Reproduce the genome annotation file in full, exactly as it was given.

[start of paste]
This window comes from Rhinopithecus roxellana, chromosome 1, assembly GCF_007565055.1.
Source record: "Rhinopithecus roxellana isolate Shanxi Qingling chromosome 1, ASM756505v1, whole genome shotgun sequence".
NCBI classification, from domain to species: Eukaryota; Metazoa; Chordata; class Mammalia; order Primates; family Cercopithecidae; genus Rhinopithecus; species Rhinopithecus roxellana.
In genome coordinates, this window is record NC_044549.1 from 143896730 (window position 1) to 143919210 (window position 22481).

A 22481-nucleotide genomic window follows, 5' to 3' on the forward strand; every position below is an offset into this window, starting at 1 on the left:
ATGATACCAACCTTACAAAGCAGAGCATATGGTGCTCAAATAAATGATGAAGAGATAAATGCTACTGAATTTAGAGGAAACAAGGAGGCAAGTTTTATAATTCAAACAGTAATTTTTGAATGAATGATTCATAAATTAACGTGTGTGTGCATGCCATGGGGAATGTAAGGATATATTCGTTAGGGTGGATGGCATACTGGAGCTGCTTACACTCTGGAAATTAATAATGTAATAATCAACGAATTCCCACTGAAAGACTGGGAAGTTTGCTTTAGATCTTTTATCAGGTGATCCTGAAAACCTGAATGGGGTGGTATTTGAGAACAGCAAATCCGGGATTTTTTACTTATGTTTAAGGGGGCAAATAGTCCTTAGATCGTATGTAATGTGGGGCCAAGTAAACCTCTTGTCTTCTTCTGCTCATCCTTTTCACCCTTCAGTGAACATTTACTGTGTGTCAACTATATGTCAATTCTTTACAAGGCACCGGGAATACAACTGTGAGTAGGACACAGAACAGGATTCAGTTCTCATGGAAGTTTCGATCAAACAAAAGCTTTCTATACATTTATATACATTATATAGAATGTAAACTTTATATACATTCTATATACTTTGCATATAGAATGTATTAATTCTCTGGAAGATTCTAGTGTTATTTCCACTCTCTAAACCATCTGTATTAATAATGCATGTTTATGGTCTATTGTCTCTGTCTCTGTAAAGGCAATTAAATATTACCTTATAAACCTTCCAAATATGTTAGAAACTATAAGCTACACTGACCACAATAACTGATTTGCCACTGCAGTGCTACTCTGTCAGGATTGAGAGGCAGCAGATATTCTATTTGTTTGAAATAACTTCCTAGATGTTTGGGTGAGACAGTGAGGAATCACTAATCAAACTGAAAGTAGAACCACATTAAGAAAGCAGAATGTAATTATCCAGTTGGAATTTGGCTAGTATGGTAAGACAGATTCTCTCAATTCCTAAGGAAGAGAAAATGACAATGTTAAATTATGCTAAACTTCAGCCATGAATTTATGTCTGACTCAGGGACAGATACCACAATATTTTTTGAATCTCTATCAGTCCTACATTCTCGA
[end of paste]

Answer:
This window comes from Rhinopithecus roxellana, chromosome 1, assembly GCF_007565055.1.
Source record: "Rhinopithecus roxellana isolate Shanxi Qingling chromosome 1, ASM756505v1, whole genome shotgun sequence".
NCBI classification, from domain to species: Eukaryota; Metazoa; Chordata; class Mammalia; order Primates; family Cercopithecidae; genus Rhinopithecus; species Rhinopithecus roxellana.
In genome coordinates, this window is record NC_044549.1 from 143896730 (window position 1) to 143919210 (window position 22481).

A 22481-nucleotide genomic window follows, 5' to 3' on the forward strand; every position below is an offset into this window, starting at 1 on the left:
ATGATACCAACCTTACAAAGCAGAGCATATGGTGCTCAAATAAATGATGAAGAGATAAATGCTACTGAATTTAGAGGAAACAAGGAGGCAAGTTTTATAATTCAAACAGTAATTTTTGAATGAATGATTCATAAATTAACGTGTGTGTGCATGCCATGGGGAATGTAAGGATATATTCGTTAGGGTGGATGGCATACTGGAGCTGCTTACACTCTGGAAATTAATAATGTAATAATCAACGAATTCCCACTGAAAGACTGGGAAGTTTGCTTTAGATCTTTTATCAGGTGATCCTGAAAACCTGAATGGGGTGGTATTTGAGAACAGCAAATCCGGGATTTTTTACTTATGTTTAAGGGGGCAAATAGTCCTTAGATCGTATGTAATGTGGGGCCAAGTAAACCTCTTGTCTTCTTCTGCTCATCCTTTTCACCCTTCAGTGAACATTTACTGTGTGTCAACTATATGTCAATTCTTTACAAGGCACCGGGAATACAACTGTGAGTAGGACACAGAACAGGATTCAGTTCTCATGGAAGTTTCGATCAAACAAAAGCTTTCTATACATTTATATACATTATATAGAATGTAAACTTTATATACATTCTATATACTTTGCATATAGAATGTATTAATTCTCTGGAAGATTCTAGTGTTATTTCCACTCTCTAAACCATCTGTATTAATAATGCATGTTTATGGTCTATTGTCTCTGTCTCTGTAAAGGCAATTAAATATTACCTTATAAACCTTCCAAATATGTTAGAAACTATAAGCTACACTGACCACAATAACTGATTTGCCACTGCAGTGCTACTCTGTCAGGATTGAGAGGCAGCAGATATTCTATTTGTTTGAAATAACTTCCTAGATGTTTGGGTGAGACAGTGAGGAATCACTAATCAAACTGAAAGTAGAACCACATTAAGAAAGCAGAATGTAATTATCCAGTTGGAATTTGGCTAGTATGGTAAGACAGATTCTCTCAATTCCTAAGGAAGAGAAAATGACAATGTTAAATTATGCTAAACTTCAGCCATGAATTTATGTCTGACTCAGGGACAGATACCACAATATTTTTTGAATCTCTATCAGTCCTACATTCTCGA